Take your napalm rockets and stick them in your trash,
Old Ho Chi Minh, he knows he's going to win.

Remember when Indo China used to belong to France, 
The Foreign Legion fought for its life, but it didn't stand Buckley's chance,
At Den Bien Phu, and you know its true.

Yanks say 'Heavens to Betsy, Reds are at it again,
Must save South Vietnam, send three quarters of a million men.' 
Old Ho Chi Minh, he's got a big wide grin.

You can hammer away at Hanoi, he's ready to pay the price, 
Because he knows a Saigon prostitute's no substitute for rice -
Take it on the chin, does Ho Chi Minh.

Air Marshal Ky is righteous, Air Marshal Ky is good, 
Air Marshal Ky can fly away and the Buddhists wish he would, 
And at Da Nang, that's the song they sang.

Don't hold a demonstration, don't start an awful din, 
Don't sing disloyal disruptive songs in praise of awful Ho Chi Minh, 
And don't deplore, Vietnam's lovely war. 

from an original mss. in Chris Woodland's files - The original second line went: Take your napalm rockets and shove them them right up your ... er ... shirt.
The fourth verse finishes with: Takes (not Take) it on the chin ...  (email 16/11/20) 
from Dale Dengate's recollection - Take your napalm rockets and stick ‘em up your arse. Maybe words were cleaned up for performance (email 16/11/20) 

TAXI CAB Clarence Strochnetter writes from Tasmania  ... it was printed on a business card of a taxi firm in Lindesfarne, Hobart ...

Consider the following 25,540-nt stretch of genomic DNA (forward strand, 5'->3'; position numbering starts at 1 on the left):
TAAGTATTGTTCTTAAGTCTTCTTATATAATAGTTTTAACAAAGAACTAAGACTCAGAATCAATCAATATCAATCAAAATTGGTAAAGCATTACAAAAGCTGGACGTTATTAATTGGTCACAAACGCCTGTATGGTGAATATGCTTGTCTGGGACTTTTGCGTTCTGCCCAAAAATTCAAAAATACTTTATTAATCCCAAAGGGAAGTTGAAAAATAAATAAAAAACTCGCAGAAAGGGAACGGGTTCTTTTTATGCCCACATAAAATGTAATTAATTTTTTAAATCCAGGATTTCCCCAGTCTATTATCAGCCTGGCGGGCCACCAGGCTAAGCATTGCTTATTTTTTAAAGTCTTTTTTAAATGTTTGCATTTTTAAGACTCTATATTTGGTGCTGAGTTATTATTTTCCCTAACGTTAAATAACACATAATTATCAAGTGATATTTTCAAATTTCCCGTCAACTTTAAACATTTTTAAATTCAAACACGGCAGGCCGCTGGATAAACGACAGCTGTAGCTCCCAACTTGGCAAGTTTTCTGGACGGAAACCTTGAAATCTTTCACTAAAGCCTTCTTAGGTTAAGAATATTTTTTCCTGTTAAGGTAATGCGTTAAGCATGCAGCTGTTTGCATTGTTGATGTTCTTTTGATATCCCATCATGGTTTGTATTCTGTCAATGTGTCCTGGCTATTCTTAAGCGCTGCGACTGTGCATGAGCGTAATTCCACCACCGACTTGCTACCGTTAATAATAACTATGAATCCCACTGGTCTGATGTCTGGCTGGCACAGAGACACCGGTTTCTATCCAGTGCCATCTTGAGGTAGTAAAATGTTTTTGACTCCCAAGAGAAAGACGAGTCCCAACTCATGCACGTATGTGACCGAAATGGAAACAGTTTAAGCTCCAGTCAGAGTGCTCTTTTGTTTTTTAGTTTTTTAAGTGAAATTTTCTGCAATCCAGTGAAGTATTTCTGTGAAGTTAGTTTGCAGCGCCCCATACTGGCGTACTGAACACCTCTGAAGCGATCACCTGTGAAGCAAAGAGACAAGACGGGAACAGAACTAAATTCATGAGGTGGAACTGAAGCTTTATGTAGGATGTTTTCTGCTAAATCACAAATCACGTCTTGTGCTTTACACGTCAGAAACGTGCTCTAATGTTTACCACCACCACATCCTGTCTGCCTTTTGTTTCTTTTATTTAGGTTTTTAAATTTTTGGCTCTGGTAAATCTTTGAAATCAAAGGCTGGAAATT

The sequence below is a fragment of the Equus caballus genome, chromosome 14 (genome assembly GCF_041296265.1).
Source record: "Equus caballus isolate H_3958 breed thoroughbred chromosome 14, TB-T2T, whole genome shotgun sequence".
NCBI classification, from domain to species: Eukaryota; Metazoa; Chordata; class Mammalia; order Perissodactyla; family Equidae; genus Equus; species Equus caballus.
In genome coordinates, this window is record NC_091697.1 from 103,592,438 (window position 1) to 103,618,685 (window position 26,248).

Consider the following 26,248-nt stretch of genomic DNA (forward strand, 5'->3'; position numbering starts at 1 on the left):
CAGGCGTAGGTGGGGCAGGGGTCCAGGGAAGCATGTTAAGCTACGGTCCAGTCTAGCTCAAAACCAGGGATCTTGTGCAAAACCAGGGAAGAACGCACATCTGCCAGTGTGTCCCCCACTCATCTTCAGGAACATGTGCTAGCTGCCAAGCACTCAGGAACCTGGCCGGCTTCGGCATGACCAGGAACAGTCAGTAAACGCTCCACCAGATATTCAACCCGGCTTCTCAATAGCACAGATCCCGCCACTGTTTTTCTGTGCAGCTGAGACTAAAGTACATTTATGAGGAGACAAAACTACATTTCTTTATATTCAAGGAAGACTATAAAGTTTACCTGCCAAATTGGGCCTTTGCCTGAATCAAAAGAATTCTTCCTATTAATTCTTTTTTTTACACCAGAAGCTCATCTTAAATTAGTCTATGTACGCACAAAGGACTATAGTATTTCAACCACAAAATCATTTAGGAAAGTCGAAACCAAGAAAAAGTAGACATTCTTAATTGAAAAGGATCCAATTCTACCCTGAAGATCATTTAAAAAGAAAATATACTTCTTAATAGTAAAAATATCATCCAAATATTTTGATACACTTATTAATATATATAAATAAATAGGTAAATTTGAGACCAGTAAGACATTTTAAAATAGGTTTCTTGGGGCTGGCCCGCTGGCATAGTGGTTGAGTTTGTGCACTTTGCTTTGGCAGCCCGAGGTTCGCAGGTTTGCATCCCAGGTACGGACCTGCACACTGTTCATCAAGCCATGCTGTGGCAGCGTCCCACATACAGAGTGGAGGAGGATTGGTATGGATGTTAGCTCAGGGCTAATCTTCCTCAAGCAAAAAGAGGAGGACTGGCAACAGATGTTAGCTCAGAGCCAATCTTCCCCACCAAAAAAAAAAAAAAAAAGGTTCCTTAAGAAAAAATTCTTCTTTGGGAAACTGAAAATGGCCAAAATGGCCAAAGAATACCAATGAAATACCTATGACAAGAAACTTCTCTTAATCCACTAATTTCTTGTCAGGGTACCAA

19.  Singabout, Volume 6(1), 1966 - CONCERNING A CONSCRIPTS DEATH IN VIETNAM  - Another anonymous contribution that arrived in the form of a broadside from Melbourne.

Come all you Sons and Daughters of this rich wide Land,
Lift up your voices and lift up your Hands,
They are selling this country to America and then,
They are sealing the Bargain with conscripted men.

The first Australian Conscript is barely one day dead,
When H.M.A.S. Sydney goes sailing through The Heads,
With four hundred more, four hundred more,
To murder and be murdered for the Madmen who want War.

We did not know the dead Man, We knew he once drew Breath
We know Nobody's Freedom was paid for with his Death,
And how many more, how many more,
Will murder and be murdered for the Madmen who want War?

There's a Man with a Smile who Sympathy extends,
To all the grieving Relatives and all the grieving Friends,
In this Nation's highest interest, he says the Conscript died,
We are shamed by his Death, We are shamed by the Man who died.

Errol Wayne Noack died 24th May, 1966 at Nuy Dat

SINGABOUT edited and produced by Eric Bolton and Harry Glendenning  

20.  Singabout, Volume 6(1), 1966 - YESTERDAY Sometime between 1870 and 1880 a travelling photographer ... took this picture of the Coleman brothers at Brawlin near Cootamundra.  TODAY -Two performers at a recent Workshop  ... Alex Bowker and John Dengate